A letter to my second child

When people ask me if having a second child was harder than the first, my standard reply is “No, our second child literally just fell seamlessly into our lives and routines”. And I mean it. With Oli we literally parented by trial and error. We learnt what worked for us and our family and we fell into a rhythm. We adored our precious little boy and doted on him, just as we do now, and you were no different, although you were. You were our second child, and for that, in arguably most households, means you raise your second child slightly differently.

My darling daughter, you are every girl a Mommy dreams of.

You arrived during a time when I wasn’t working, so money was a little tighter. When we found out we were expecting your older brother I shopped online for hours kitting out his nursery, and the first three years of his wardrobe, literally. He wore beautiful rompers from Country Road, the teeniest-tiniest Sticky Fudge jeans from 3 months, and Earthchild Baby Gap, Naartjie filled his closest. When we found out we were expecting a girl, the second-time round, I gave away all Oli’s boy-specific clothing to a friend that was expecting her second boy, and began shopping for your wardrobe. Although exceptionally cute, and well-made, there really is no reason to dress your baby in a R400 romper which they will grow out of in a couple of weeks and stain with milk and various purees. Soph, you were dressed in equally cute (but a quarter-of-the-price) rompers and whatever unisex hand-me-downs I had kept of your brother’s. You slept in his cot, rode in his pram, were strapped into his old car seat and even drank out of his blue Tommee Tippee bottles. But you were safe, and fed and that’s all that matters, right?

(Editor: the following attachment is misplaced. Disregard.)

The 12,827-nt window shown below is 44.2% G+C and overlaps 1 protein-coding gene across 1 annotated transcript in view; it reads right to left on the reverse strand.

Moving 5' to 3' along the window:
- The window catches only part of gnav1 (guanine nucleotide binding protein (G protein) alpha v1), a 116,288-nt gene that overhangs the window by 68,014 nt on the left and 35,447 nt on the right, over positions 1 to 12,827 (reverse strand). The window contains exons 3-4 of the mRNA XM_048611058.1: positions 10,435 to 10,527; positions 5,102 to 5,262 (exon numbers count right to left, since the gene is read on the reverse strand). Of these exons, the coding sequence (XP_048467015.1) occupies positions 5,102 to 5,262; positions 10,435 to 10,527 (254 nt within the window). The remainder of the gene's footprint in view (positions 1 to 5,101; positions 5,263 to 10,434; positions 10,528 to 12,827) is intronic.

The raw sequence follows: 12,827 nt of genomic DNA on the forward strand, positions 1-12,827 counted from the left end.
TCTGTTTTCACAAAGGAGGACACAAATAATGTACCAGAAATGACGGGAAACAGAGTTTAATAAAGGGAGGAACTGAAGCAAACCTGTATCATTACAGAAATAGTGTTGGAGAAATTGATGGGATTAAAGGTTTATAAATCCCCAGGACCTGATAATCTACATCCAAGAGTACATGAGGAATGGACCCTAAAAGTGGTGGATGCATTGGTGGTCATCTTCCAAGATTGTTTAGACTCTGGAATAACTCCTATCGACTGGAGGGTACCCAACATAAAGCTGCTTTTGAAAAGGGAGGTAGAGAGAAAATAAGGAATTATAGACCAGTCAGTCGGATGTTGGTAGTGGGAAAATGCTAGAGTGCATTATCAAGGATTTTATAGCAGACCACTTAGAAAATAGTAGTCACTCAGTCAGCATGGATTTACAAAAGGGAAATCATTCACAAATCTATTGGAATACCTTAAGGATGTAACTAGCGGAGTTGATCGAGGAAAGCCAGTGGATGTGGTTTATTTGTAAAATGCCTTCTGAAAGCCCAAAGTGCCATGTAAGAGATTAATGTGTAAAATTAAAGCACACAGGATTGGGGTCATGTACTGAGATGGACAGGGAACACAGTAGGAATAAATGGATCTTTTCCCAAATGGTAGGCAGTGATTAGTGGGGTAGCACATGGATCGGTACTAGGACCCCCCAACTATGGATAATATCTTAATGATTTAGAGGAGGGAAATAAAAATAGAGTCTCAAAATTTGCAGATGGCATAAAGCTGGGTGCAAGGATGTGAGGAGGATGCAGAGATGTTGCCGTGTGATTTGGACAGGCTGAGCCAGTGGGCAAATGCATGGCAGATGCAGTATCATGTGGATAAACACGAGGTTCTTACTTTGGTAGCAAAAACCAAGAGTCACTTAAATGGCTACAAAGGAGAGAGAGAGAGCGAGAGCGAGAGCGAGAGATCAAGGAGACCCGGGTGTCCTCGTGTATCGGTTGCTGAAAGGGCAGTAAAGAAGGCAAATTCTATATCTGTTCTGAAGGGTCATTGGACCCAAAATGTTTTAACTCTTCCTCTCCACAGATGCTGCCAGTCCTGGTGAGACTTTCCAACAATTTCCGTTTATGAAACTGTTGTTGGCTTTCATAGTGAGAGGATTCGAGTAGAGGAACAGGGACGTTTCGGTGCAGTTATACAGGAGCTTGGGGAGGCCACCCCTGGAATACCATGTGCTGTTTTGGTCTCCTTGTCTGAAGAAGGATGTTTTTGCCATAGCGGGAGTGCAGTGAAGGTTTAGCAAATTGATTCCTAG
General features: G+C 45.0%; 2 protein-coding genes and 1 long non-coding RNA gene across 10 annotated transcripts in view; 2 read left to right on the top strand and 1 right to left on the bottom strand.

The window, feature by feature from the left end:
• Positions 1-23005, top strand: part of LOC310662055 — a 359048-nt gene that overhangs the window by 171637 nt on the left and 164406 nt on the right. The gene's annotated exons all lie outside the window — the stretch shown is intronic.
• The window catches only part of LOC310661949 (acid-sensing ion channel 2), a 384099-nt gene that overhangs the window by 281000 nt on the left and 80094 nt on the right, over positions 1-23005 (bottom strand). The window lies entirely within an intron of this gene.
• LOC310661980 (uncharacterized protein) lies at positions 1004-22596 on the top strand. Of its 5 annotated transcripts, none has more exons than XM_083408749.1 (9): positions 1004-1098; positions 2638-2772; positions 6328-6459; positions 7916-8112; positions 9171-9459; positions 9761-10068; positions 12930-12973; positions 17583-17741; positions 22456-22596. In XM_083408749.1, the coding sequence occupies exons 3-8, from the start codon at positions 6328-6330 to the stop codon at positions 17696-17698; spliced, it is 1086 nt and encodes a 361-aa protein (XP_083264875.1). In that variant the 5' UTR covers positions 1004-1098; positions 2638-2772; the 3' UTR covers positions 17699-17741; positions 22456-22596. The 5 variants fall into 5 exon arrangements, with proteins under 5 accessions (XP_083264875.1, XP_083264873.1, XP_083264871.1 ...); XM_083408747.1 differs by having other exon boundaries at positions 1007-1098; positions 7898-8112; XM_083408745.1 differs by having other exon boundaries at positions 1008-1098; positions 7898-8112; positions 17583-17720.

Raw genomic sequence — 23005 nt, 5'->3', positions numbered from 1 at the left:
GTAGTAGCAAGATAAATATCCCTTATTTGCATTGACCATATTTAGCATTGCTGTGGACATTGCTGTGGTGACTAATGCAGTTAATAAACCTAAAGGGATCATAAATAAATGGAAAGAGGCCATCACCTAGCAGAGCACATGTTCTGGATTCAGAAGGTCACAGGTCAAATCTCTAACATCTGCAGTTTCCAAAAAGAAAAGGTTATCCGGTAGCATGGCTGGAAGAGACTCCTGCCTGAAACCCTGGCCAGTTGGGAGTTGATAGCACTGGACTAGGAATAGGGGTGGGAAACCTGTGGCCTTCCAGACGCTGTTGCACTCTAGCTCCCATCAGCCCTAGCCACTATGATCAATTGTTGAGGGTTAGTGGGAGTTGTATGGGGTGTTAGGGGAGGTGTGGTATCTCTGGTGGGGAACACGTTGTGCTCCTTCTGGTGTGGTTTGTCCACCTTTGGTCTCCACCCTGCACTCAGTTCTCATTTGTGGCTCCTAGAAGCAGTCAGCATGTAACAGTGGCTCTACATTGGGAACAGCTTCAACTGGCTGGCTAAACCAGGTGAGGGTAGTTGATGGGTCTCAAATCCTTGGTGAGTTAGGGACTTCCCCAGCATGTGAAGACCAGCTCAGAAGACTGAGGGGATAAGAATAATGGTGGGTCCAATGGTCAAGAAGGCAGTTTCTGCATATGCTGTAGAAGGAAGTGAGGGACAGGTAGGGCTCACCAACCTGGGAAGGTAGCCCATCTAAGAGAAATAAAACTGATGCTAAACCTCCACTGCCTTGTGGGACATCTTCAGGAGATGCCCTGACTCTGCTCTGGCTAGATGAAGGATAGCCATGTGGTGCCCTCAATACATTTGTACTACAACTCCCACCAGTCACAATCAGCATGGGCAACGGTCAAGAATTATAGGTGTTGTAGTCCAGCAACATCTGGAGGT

When Oli was born I wrote in his baby book religiously, recording every hiccup, growth spurt and milestone. My sweet Soph, I think your baby book is still largely empty three and half years down the line. I can’t quite remember when you said your first word, but I remember you warmed all of our hearts when you did and you haven’t stopped since. You are so smart and eloquent!

You had no newborn shoot like your brother – thank heavens for good quality smartphone photography, and admittedly I haven’t even printed those out. Life has been busy since you were born, you had to fit in with the demands of an older brother and our routine. I went back to work when you were eight months old (longer than some Moms get, but I was with Oli until he was over two), and as a result you had to grow up a lot faster than your brother did.

Being a mother for the second time, I did get a few things right the first-time round. When I noticed the earliest signs of colic, you were at the best chiropractor in town and so you never battled like your poor brother did. I was far more relaxed as a mother with you, as opposed to your brother. I knew all you needed was constant love, food, sleep and a routine and you would thrive – which you did. I knew a phase was just a phase, and I was less hard on myself as a mother as a result.

I had the roughest pregnancy with you, it was so much harder than what I battled with your brother, but once you were born I felt like you were rewarding me for the 9 months I had endured. You were a model baby. You slept through from a very young age, hit all your milestones way ahead of the average, drank and ate like a champion opting for baby-led-weaning making my life even easier, and you hardly ever fussed. Everyone commented what a good baby you were, and what a beautiful baby you were. As you’ve grown you’ve become even more beautiful, we get stopped in shops to be told by complete strangers how exquisite you are.

I feel like being born second, you may have gotten the raw-end-of-deal sometimes, but I promise you my little Bug, we got the best end when we had you. You are the daughter I had always dreamt of. My mini-me. Even your Dad calls you a mini-Megan. When I look at photos of you, I literally see me.

This is not an apology. You were planned, you were wanted, and although you’ve been raised slightly different to our first, you are loved absolutely equally. You’ve completed our precious family – thank you.

3 comments Add yours

Leave a Reply

Your email address will not be published. Required fields are marked *